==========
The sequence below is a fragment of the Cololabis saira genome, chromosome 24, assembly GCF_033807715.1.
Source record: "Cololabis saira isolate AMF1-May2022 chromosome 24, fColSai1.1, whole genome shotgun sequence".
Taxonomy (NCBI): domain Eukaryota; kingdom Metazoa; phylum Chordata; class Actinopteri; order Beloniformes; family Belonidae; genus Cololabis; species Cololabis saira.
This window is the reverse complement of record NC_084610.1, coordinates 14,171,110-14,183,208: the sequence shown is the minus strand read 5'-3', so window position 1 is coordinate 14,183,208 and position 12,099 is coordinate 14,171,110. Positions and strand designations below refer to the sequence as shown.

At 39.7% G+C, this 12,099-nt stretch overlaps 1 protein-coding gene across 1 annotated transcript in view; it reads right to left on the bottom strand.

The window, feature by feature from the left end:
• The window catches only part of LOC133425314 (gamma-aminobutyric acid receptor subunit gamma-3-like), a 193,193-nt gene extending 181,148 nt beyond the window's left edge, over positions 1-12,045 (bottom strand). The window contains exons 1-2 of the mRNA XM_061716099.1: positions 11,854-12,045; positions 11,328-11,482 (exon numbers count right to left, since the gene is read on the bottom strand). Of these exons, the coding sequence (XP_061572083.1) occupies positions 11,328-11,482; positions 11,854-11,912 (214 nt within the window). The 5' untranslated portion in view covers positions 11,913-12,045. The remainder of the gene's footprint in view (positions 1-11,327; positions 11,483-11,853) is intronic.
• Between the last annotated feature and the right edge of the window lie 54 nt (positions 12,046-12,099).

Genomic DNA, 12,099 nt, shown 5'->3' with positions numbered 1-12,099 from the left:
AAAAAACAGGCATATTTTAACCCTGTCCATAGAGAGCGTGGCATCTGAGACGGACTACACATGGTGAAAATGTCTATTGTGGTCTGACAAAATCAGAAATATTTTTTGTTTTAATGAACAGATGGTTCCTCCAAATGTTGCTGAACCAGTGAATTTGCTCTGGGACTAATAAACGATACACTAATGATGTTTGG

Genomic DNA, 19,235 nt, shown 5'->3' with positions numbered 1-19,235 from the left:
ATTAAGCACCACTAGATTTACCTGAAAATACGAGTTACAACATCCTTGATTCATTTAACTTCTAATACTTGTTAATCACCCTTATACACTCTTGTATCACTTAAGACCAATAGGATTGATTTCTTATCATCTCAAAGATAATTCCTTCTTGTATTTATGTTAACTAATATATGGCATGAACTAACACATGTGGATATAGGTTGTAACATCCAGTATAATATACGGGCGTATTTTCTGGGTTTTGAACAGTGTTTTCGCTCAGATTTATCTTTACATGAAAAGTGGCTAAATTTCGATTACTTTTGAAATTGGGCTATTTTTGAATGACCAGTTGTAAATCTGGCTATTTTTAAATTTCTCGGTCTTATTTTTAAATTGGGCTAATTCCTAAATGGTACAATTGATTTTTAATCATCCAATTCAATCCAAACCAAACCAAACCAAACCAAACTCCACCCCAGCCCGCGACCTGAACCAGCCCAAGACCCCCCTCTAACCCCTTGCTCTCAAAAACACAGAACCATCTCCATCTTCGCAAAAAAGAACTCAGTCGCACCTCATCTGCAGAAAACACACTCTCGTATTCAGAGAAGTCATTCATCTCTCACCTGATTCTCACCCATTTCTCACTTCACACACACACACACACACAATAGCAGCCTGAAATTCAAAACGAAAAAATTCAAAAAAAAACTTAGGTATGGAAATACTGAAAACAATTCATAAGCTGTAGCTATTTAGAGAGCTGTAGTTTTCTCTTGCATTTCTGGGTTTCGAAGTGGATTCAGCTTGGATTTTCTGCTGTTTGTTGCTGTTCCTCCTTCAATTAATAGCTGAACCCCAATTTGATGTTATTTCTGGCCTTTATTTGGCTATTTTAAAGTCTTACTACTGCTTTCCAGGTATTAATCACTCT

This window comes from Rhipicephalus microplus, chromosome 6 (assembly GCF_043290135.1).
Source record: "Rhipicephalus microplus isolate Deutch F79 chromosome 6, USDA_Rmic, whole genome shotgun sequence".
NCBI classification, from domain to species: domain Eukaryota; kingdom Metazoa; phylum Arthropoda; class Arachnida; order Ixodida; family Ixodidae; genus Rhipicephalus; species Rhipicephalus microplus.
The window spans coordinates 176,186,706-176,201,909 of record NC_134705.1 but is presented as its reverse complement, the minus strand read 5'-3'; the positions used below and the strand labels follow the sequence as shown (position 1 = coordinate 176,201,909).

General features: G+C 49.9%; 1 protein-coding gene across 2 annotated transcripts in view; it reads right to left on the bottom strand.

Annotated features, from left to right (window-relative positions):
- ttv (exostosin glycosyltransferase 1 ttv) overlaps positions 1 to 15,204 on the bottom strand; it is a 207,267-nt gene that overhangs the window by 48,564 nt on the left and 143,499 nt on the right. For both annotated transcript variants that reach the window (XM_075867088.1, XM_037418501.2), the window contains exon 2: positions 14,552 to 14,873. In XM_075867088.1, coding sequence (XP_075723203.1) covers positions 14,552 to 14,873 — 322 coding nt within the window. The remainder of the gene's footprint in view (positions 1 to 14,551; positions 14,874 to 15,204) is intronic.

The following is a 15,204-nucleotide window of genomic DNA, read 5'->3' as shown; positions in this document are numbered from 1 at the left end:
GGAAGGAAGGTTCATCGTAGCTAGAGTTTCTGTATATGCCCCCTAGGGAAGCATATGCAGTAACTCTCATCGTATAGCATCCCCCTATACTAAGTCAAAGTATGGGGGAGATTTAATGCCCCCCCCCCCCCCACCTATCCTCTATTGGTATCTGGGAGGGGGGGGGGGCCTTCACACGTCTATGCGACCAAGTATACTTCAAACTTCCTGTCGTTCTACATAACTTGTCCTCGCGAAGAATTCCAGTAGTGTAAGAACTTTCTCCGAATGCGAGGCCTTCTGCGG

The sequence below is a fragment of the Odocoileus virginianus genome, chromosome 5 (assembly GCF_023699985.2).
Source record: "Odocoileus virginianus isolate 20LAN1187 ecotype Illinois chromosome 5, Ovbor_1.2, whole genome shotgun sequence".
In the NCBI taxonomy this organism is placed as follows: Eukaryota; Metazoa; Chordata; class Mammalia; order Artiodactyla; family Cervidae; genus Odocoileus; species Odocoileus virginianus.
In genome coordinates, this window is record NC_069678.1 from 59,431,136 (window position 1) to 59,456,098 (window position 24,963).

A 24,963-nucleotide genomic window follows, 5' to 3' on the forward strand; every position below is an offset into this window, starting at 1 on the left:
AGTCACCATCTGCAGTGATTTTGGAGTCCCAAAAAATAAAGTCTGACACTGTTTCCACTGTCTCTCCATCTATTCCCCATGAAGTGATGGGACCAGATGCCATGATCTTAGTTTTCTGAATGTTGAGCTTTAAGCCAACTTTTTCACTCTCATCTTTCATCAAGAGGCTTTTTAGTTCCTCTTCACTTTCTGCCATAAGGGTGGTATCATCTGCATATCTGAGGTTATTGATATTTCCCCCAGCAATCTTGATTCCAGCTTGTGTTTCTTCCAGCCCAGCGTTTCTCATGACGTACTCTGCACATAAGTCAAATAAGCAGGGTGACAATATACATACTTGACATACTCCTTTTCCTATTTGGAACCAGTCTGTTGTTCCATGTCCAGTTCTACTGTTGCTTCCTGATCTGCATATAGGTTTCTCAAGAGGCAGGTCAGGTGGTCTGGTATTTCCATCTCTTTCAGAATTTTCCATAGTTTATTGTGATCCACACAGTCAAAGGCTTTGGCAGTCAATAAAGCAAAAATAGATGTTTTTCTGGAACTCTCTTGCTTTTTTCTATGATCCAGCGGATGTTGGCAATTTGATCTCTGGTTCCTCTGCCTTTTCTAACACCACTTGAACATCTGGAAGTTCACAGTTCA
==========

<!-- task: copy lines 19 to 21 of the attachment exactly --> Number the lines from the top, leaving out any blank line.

- ttv (exostosin glycosyltransferase 1 ttv) overlaps positions 1 to 15,204 on the bottom strand; it is a 207,267-nt gene that overhangs the window by 48,564 nt on the left and 143,499 nt on the right. For both annotated transcript variants that reach the window (XM_075867088.1, XM_037418501.2), the window contains exon 2: positions 14,552 to 14,873. In XM_075867088.1, coding sequence (XP_075723203.1) covers positions 14,552 to 14,873 — 322 coding nt within the window. The remainder of the gene's footprint in view (positions 1 to 14,551; positions 14,874 to 15,204) is intronic.

The following is a 15,204-nucleotide window of genomic DNA, read 5'->3' as shown; positions in this document are numbered from 1 at the left end:
GGAAGGAAGGTTCATCGTAGCTAGAGTTTCTGTATATGCCCCCTAGGGAAGCATATGCAGTAACTCTCATCGTATAGCATCCCCCTATACTAAGTCAAAGTATGGGGGAGATTTAATGCCCCCCCCCCCCCCACCTATCCTCTATTGGTATCTGGGAGGGGGGGGGGGCCTTCACACGTCTATGCGACCAAGTATACTTCAAACTTCCTGTCGTTCTACATAACTTGTCCTCGCGAAGAATTCCAGTAGTGTAAGAACTTTCTCCGAATGCGAGGCCTTCTGCGG